EventMobi, an event management software provider based in Toronto, Canada, today announced that it’s agreed to acquire Run The World, an Andreessen Horowitz (a16z)-backed platform for online events, for an undisclosed amount.
Bob Vaez, the founder and CEO of EventMobi, said that the purchase will enable EventMobi to “double down” on delivering diverse event formats, expand its reach and “solidify [its] position as industry leaders.” In the coming months, Run The World customers will be able to sign up to join EventMobi’s product platform, with EventMobi’s customer success teams assisting in the transition.
“We’re standing at the dawn of a new era for business conferences, events and communities,” Vaez said in a canned statement. “The future of events will blend in-person and virtual experiences to foster and engage communities. We are committed to enabling our customers to choose the best format to allow their attendees to learn, connect and exchange ideas year-round.”
Launched in 2019 by Xiaoyin Qu, who previously led products for both Facebook and Instagram, and Xuan Jiang, Qu’s former colleague at Meta, Run The World offered a range of capabilities to facilitate online conferencing, including tools for event ticketing, interactivity and networking. For customers — i.e. organizations hosting virtual events — Run The World created templates, handled ticket payment processing and streaming infrastructure, and oversaw post-event follow-up and outreach.
One of Run The World’s more unique features was “video profiles,” which were akin to Instagram stories — designed to help event attendees inform other attendees about who they are. The platform also organized what it called “cocktail parties,” where attendees could match and converse with each other several minutes at a time before, during or after live events.
Run The World — based in Mountain View, with small teams in China and Taiwan — managed to raise $14.8 million in venture capital prior to today’s acquisition from backers including the aforementioned a16z, Pear VC, GGV Capital and Founders Fund. The pandemic supercharged its growth, even in the face of competition from events and videoconferencing platforms like Bevy, Hopin and Eventmaker as well as incumbents such as Zoom, Microsoft Teams and Google Meet. (Disclosure: TechCrunch has been a customer of Hopin’s.)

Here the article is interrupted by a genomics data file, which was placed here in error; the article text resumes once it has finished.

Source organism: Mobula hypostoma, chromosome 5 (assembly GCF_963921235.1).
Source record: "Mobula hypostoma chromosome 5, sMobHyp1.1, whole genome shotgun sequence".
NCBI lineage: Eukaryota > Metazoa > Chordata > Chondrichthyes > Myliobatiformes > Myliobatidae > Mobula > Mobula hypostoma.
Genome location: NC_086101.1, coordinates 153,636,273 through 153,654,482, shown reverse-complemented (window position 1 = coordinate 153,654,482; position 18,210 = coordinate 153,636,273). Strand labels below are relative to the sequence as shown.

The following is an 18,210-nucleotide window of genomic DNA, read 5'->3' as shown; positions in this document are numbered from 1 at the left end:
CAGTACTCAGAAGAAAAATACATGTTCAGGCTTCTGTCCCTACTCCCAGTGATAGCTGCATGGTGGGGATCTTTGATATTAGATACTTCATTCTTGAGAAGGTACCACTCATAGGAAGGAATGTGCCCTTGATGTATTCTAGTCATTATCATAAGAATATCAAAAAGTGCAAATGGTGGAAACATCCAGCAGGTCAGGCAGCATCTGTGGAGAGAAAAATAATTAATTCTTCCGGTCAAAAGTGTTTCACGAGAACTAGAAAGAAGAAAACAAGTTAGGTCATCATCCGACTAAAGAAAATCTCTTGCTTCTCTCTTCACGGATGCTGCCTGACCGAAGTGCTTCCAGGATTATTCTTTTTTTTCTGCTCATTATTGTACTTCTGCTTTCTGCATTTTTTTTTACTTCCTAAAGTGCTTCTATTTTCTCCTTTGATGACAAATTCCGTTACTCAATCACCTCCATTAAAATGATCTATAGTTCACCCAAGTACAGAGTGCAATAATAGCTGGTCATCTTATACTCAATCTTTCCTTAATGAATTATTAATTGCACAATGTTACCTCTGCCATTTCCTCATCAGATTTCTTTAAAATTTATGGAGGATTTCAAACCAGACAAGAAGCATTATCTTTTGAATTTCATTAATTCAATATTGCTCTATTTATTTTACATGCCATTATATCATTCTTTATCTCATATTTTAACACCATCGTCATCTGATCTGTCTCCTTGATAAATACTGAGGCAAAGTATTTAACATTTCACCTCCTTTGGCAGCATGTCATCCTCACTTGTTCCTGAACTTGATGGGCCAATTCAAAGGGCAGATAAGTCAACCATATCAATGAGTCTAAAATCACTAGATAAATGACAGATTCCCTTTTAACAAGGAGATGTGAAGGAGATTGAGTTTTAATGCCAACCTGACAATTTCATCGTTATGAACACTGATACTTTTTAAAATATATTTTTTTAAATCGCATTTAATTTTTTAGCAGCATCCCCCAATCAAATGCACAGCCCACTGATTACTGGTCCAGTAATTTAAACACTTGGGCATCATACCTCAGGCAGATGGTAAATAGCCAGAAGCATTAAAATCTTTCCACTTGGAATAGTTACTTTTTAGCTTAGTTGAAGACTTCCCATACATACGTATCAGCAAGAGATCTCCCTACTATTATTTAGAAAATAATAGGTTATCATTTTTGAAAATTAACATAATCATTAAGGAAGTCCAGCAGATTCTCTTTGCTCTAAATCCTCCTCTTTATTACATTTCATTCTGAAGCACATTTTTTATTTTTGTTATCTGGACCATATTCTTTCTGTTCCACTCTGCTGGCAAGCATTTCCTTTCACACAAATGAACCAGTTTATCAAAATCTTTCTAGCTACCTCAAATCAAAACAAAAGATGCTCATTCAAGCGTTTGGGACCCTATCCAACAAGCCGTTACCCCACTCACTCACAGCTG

Run The World claims to have connected “millions” of users across a customer base that included brands like Forbes, Meta, Amazon, United Nations Development Programme and Harvard University, hosting over 50,000 virtual events from its founding until now.
One assumes that business cooled down slightly in the post-pandemic world as in-person events ramped up. An article in the FT from April 2022 noted that its “explore” tab, for discovering virtual conferences that one might want to attend, listed fewer than 500 events — down from more than 15,000 in November 2020.
This perhaps precipitated Run The World’s sale; rival Hopin sold its events and engagement units to RingCentral this week for similar reasons. But Qu wouldn’t confirm or deny.
“We couldn’t have anticipated the explosive interest Run The World would generate,” Qu said in a press release. “ Now, as the world settles back to in-person events, we’re thrilled to join forces with EventMobi. We assure our community they are in the best hands and can expect even more powerful and seamless hybrid event solutions.”
For EventMobi, the purchase complements the company’s existing events hosting and planning services and products. Founded in 2010, EventMobi started as a mobile event app provider. But now, it offers a full suite of management tools, including registration and check-in, year-round communities, exhibitor lead capture and a set of engagement and networking tools for in-person and virtual conferences.